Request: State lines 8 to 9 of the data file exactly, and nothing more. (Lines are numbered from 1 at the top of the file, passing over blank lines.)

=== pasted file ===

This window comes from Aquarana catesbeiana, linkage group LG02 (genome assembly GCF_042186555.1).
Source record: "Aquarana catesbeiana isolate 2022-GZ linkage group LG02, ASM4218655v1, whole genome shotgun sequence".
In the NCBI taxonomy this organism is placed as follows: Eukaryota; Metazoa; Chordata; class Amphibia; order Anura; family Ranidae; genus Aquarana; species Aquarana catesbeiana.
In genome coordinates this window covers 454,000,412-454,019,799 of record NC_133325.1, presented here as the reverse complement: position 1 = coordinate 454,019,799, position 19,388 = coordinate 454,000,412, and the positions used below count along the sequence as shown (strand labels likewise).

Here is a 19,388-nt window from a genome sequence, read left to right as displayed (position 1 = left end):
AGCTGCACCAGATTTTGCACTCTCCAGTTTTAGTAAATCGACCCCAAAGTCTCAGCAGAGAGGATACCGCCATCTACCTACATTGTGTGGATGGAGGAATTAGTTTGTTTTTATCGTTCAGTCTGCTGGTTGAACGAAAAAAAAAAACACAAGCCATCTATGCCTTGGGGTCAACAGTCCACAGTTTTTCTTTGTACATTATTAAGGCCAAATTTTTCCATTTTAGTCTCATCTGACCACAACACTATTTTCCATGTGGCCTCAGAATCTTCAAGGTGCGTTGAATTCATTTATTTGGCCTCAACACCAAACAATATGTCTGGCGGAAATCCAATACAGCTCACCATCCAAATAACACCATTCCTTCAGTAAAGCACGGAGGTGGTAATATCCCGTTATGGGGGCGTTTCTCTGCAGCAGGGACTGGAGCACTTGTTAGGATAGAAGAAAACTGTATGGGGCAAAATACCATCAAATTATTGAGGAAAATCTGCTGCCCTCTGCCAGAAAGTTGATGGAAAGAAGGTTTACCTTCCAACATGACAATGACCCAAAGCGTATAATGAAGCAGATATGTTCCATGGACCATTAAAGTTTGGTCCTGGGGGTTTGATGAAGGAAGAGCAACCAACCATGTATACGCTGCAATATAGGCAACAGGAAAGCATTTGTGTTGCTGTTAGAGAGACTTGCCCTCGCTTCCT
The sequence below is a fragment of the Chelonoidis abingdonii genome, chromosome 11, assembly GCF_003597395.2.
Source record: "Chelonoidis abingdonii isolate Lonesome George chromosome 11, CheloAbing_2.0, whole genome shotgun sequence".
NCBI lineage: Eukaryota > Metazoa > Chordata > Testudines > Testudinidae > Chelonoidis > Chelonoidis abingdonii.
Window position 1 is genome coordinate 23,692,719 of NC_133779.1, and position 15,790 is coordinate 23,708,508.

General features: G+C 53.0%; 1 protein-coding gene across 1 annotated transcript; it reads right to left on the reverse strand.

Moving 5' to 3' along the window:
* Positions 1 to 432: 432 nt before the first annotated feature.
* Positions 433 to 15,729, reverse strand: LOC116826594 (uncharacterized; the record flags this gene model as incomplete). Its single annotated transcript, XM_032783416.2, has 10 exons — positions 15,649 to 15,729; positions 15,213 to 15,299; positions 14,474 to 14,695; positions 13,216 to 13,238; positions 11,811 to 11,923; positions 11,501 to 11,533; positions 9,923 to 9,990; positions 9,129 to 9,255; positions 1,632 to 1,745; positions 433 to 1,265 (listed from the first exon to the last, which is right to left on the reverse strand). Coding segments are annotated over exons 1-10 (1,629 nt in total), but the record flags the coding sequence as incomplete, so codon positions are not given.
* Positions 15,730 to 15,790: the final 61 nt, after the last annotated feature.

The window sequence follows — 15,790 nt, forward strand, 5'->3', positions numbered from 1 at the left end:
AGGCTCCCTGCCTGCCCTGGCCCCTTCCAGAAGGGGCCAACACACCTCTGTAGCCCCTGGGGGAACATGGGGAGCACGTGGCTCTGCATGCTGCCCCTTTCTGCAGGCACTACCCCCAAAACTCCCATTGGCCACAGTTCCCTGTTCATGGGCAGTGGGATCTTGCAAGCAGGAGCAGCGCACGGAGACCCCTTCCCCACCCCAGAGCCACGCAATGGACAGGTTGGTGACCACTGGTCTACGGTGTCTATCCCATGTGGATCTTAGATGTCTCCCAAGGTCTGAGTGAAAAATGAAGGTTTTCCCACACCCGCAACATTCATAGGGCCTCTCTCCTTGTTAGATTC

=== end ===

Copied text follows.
Source record: "Chelonoidis abingdonii isolate Lonesome George chromosome 11, CheloAbing_2.0, whole genome shotgun sequence".
NCBI lineage: Eukaryota > Metazoa > Chordata > Testudines > Testudinidae > Chelonoidis > Chelonoidis abingdonii.